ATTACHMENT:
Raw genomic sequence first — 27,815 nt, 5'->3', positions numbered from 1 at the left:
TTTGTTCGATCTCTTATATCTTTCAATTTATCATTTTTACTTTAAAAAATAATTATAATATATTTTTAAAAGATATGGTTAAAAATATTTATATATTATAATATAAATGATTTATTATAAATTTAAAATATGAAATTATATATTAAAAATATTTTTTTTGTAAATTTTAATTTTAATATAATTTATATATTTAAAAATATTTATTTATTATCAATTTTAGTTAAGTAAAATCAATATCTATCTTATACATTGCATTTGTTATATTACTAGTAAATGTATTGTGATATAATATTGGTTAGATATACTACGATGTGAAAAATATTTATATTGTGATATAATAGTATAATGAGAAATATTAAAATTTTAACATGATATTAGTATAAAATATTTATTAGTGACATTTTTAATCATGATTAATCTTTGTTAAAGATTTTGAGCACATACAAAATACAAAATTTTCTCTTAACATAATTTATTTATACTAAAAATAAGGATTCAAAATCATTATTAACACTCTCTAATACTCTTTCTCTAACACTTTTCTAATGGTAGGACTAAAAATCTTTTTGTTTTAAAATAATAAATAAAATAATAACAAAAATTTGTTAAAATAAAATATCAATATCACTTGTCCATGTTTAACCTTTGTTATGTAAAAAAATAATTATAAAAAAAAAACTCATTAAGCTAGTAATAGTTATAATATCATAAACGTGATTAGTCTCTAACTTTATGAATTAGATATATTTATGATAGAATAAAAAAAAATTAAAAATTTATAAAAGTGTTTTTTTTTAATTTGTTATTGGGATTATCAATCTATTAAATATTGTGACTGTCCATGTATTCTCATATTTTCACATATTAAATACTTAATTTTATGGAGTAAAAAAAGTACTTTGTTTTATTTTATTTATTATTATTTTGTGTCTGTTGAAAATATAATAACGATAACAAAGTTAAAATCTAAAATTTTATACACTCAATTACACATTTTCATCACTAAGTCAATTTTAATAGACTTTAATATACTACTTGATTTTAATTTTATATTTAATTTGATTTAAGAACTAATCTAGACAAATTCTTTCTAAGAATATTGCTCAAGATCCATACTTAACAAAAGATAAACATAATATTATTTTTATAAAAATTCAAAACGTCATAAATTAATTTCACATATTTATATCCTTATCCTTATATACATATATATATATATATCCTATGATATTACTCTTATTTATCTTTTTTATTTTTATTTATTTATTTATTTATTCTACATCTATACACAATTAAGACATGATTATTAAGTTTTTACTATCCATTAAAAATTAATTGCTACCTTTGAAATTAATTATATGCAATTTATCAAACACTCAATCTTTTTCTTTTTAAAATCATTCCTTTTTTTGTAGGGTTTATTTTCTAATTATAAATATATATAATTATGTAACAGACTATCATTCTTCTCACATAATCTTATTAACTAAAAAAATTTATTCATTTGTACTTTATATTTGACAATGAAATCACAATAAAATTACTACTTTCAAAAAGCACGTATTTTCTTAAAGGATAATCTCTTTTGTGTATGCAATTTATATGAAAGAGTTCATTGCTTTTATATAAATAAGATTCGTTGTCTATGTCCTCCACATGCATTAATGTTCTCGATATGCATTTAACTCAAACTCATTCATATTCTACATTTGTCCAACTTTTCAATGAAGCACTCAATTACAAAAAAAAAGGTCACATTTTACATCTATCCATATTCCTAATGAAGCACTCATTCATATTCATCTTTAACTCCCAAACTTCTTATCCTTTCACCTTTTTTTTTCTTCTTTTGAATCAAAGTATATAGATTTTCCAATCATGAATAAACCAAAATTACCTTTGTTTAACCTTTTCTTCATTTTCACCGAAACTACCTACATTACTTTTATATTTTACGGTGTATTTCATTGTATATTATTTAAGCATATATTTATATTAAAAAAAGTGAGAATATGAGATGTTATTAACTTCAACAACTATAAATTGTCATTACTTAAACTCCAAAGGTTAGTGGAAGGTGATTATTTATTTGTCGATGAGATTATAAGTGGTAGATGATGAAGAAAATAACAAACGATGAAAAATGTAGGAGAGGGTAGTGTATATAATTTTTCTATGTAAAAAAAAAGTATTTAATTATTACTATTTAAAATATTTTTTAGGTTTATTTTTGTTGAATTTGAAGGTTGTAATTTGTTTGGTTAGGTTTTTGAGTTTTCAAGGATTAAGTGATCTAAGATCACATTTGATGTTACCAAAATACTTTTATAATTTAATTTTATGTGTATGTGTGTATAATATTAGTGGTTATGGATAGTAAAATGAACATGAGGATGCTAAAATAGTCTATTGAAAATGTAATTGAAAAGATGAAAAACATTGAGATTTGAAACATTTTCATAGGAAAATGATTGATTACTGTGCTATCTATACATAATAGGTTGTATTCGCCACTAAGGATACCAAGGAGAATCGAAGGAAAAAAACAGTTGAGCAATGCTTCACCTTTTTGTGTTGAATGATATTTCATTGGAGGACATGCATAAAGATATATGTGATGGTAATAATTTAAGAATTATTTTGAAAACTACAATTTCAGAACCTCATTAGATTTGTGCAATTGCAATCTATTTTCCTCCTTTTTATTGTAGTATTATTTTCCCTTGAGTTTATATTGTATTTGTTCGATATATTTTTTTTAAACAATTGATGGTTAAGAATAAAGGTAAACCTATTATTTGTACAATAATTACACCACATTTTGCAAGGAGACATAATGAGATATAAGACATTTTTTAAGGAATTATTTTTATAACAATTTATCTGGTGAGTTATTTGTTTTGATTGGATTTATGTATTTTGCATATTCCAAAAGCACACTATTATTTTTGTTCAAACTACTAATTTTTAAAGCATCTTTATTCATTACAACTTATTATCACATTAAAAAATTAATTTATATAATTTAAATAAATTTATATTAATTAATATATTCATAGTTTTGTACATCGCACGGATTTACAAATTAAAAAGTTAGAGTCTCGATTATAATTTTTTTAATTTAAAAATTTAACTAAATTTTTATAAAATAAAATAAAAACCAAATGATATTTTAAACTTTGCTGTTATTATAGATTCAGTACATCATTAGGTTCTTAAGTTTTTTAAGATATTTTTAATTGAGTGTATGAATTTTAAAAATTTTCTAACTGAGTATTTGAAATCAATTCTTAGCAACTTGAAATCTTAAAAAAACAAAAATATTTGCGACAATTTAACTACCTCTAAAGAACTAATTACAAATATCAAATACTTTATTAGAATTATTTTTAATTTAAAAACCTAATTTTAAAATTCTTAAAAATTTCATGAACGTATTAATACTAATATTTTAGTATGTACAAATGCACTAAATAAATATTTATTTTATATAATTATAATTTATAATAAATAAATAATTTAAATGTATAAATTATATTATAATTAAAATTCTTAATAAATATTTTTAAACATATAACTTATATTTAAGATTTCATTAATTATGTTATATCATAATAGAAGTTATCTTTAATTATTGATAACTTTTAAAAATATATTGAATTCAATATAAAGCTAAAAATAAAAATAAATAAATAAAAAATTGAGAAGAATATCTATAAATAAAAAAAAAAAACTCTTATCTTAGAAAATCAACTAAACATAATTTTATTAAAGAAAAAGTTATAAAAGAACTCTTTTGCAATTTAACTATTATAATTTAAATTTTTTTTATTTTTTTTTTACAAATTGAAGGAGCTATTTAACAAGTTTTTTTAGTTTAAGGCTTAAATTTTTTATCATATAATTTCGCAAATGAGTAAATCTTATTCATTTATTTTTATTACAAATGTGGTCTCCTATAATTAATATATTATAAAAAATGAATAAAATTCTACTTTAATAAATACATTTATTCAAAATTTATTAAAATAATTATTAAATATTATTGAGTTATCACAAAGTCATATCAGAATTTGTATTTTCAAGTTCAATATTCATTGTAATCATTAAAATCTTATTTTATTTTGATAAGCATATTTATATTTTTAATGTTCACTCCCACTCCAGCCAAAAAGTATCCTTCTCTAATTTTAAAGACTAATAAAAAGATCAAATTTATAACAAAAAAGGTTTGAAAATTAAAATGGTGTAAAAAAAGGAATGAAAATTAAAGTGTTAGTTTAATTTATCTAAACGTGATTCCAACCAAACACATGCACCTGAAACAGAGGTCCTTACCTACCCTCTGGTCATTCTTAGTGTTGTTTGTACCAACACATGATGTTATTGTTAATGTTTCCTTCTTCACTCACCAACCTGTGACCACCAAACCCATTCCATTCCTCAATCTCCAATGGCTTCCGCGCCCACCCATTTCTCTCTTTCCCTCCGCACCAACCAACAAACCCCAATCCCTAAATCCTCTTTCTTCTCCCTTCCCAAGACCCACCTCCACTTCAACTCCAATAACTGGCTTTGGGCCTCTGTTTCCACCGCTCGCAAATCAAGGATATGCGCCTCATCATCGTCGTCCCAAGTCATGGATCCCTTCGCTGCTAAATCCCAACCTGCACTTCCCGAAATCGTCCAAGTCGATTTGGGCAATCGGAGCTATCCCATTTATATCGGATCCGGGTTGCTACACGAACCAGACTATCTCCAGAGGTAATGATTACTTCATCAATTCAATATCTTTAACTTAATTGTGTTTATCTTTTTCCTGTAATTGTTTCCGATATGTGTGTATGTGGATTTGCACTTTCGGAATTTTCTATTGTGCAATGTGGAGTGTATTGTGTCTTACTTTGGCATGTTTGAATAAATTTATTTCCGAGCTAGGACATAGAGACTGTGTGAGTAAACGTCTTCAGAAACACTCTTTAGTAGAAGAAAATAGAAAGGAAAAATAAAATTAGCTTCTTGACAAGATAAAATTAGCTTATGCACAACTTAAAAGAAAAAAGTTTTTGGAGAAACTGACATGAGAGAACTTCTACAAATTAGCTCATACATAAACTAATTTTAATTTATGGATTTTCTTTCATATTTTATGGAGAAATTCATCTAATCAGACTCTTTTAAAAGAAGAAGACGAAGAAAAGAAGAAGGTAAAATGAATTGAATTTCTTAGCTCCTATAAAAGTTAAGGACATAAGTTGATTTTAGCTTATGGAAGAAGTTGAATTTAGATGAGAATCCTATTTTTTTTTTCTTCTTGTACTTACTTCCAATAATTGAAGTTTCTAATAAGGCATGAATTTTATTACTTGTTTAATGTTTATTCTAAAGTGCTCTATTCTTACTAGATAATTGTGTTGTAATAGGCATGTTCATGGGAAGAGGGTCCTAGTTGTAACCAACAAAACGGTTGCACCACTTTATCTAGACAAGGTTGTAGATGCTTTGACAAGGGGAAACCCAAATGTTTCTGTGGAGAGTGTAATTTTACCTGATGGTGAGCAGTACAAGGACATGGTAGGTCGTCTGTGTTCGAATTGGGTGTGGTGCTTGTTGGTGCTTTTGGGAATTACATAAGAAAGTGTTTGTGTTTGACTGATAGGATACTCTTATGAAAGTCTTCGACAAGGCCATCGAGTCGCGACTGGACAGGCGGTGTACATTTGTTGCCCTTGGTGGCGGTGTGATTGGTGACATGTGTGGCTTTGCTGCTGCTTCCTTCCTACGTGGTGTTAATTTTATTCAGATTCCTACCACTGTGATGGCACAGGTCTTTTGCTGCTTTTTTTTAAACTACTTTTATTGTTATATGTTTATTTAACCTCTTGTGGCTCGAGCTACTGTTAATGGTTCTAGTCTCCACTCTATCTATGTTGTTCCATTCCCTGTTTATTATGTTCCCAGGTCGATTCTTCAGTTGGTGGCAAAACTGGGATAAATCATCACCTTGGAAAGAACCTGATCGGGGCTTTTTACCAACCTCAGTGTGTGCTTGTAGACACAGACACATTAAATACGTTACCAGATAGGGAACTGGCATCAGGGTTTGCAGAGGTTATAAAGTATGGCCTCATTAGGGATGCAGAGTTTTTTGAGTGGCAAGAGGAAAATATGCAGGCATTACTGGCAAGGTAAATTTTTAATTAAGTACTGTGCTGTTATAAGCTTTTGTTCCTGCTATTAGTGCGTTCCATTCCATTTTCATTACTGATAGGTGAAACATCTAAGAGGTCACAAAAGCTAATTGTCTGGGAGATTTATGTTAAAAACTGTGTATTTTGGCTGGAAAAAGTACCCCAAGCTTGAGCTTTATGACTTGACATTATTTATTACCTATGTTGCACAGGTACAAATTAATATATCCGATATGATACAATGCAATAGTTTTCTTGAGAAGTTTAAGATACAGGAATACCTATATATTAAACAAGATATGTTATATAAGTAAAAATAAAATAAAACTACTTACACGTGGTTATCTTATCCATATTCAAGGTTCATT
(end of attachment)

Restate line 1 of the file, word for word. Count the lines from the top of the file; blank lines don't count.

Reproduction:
Raw genomic sequence first — 27,815 nt, 5'->3', positions numbered from 1 at the left: